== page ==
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This story appeared in the November/December print issue of VeloNews Magazine.
By the time Lance Armstrong sat down with Oprah Winfrey in January of 2013, the cycling world knew what was coming. Several months before, the United States Anti-Doping Agency had published its damning report on Armstrong’s years-long doping conspiracy, and banned him from competition for life.
The decision ended a two-year investigation into Armstrong by the federal government, which was delayed by the lawsuits Armstrong filed to stop the inquiry. And for years before that, enough credible accusations had been made by Armstrong’s former teammates and staff to convince many hardcore fans and media members alike that Armstrong had won his seven Tours de France with the aid of illegal substances.
Yet Armstrong hadn’t admitted to any wrongdoing before his meeting with Oprah. USADA even offered him a reduced punishment if he agreed to admit and share details of how he and his team of doctors and business agents obfuscated the truth for so long. But Armstrong passed on the chance, a decision that sealed his fate.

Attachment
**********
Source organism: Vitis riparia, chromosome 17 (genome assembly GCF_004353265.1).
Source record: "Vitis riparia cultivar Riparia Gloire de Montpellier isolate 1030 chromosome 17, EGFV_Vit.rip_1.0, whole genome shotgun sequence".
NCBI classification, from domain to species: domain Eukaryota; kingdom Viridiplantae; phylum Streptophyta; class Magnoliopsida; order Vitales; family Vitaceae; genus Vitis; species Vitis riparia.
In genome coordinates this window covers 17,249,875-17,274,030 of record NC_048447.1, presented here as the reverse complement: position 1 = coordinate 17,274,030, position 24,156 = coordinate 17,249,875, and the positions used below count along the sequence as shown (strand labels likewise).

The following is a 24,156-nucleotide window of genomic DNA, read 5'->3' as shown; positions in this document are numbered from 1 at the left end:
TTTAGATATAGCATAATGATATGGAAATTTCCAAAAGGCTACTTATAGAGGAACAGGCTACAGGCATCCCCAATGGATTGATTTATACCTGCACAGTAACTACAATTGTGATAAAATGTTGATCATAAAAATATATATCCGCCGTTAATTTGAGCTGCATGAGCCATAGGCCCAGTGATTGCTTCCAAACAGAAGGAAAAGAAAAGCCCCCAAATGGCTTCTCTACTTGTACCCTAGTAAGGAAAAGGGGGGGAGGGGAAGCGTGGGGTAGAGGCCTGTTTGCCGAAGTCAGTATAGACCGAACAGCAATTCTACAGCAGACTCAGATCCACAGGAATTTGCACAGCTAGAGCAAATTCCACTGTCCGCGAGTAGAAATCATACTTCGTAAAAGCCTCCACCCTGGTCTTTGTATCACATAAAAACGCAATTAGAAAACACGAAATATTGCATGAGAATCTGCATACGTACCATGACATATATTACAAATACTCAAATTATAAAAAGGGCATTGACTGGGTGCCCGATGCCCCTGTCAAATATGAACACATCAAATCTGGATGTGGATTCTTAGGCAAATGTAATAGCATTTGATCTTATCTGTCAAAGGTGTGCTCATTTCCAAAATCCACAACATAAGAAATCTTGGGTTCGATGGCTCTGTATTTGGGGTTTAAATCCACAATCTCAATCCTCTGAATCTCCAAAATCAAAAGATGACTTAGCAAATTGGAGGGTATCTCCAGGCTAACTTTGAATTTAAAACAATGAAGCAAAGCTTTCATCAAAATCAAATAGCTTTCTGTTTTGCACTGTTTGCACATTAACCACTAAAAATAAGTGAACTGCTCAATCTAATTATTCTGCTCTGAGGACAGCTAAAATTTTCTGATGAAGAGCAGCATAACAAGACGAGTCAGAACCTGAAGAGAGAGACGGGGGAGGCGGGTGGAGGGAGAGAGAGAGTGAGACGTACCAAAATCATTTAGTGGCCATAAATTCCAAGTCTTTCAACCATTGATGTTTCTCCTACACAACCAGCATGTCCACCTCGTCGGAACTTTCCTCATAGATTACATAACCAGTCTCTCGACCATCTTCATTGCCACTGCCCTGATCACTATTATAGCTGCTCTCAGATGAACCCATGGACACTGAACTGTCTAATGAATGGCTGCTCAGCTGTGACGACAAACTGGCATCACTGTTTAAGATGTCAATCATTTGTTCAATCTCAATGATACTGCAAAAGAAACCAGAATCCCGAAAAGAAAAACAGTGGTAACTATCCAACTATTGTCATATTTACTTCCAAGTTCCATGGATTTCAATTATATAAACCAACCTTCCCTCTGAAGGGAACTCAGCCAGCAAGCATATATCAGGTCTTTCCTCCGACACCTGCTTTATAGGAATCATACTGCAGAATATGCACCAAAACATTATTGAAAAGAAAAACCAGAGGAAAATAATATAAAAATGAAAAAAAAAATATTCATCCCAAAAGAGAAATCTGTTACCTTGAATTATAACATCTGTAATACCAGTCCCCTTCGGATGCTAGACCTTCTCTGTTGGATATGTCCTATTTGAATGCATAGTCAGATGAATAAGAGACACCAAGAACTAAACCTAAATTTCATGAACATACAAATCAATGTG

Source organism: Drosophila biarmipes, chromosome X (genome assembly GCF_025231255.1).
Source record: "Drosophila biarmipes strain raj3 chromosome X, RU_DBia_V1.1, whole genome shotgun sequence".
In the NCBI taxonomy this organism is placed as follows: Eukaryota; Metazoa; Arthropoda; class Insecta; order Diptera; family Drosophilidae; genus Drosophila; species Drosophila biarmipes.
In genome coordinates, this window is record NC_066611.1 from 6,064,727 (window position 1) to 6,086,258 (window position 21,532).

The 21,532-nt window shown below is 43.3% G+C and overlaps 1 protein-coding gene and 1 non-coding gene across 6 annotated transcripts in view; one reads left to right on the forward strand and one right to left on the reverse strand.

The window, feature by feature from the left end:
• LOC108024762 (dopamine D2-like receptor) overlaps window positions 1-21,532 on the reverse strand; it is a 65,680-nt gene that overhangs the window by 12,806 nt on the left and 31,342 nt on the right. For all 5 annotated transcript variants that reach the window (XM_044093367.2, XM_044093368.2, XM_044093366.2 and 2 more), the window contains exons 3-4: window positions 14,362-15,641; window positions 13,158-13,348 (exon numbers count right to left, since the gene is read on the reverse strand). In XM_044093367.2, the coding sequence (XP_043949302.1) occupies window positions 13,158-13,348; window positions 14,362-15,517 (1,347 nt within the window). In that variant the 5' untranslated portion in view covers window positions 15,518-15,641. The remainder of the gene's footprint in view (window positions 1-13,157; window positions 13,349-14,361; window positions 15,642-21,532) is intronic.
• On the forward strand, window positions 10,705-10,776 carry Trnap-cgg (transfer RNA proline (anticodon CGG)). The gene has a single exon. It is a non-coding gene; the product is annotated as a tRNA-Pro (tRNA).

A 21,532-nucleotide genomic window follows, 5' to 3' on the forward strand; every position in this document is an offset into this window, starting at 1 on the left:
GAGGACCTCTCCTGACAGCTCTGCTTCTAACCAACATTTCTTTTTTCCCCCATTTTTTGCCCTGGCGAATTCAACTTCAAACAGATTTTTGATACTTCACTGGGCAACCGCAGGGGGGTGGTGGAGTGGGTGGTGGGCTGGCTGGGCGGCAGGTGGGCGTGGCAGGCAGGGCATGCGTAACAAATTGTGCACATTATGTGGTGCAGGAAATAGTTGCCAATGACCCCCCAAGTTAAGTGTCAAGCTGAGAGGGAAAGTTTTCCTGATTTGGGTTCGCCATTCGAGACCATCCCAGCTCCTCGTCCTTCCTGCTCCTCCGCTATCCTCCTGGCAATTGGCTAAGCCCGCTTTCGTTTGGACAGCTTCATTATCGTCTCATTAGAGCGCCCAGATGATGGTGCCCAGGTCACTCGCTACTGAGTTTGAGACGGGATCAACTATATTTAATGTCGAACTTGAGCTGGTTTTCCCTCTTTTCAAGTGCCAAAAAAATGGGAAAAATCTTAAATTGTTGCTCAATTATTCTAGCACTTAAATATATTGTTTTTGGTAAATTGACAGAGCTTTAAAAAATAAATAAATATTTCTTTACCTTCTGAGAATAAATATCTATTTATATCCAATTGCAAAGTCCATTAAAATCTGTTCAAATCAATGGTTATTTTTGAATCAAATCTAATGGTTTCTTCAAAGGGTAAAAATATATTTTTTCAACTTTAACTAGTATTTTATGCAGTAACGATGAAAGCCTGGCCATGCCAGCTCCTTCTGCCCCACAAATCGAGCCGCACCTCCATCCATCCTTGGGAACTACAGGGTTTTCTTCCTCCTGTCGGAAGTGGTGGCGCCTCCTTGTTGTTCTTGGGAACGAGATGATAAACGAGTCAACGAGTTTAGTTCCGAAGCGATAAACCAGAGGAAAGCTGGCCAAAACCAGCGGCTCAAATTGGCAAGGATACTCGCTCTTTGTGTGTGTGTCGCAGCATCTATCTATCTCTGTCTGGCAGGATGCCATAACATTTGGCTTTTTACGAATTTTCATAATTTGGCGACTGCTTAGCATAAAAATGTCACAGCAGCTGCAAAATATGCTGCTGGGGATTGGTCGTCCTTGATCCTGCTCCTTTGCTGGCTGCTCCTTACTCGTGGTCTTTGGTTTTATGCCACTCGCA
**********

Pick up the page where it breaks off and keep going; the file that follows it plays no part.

“When I hear that there are people who will never believe me I understand that,” Armstrong said, after admitting to having used EPO, Human Growth Hormone, and other substances. “One of the steps of this process is to say sorry. I was wrong, you were right.”
Armstrong’s downfall was quick and expensive. His major sponsors jettisoned him, which he later said cost him nearly $100 million. The history books erased his seven Tour victories. Before each mention in press reports, the word “disgraced” was added to his name.
And the impact that his downfall had on pro cycling was both immediate and long-lasting. Pro cycling and the Tour de France became a punchline in mainstream media—how could anyone follow a sport where the greatest champion cheated?
Mainstream brands like Radio Shack, Nissan, and Volkswagen fled the sport. American TV ratings for the Tour de France tanked. Across the American cycling scene, race promoters and team managers watched as potential sponsors refused to return phone calls and emails.
For years after the Oprah appearance, American road racing sagged under financial hard times and falling participation. Was this spiral all the fault of Armstrong? Of course not. Did Armstrong’s public black eye contribute? It’s undeniable that it did.
Armstrong didn’t invent doping, of course, but his dogged denial of the truth, and mean-spirited pursuit of those who accused him, created a dark cloud over pro cycling that lasted for years. His downfall was hardly the most positive story of the decade. But it’s undeniable that it was one of the most impactful, which is why, despite its negative nature, the story belongs on the list.
Years later, Armstrong mounted yet another comeback as a member of the cycling media. He launched a podcast called The Move, where he discussed cycling with his co-conspirator in the doping case, Johan Bruyneel. The podcast was one of the most downloaded sports podcasts of 2019.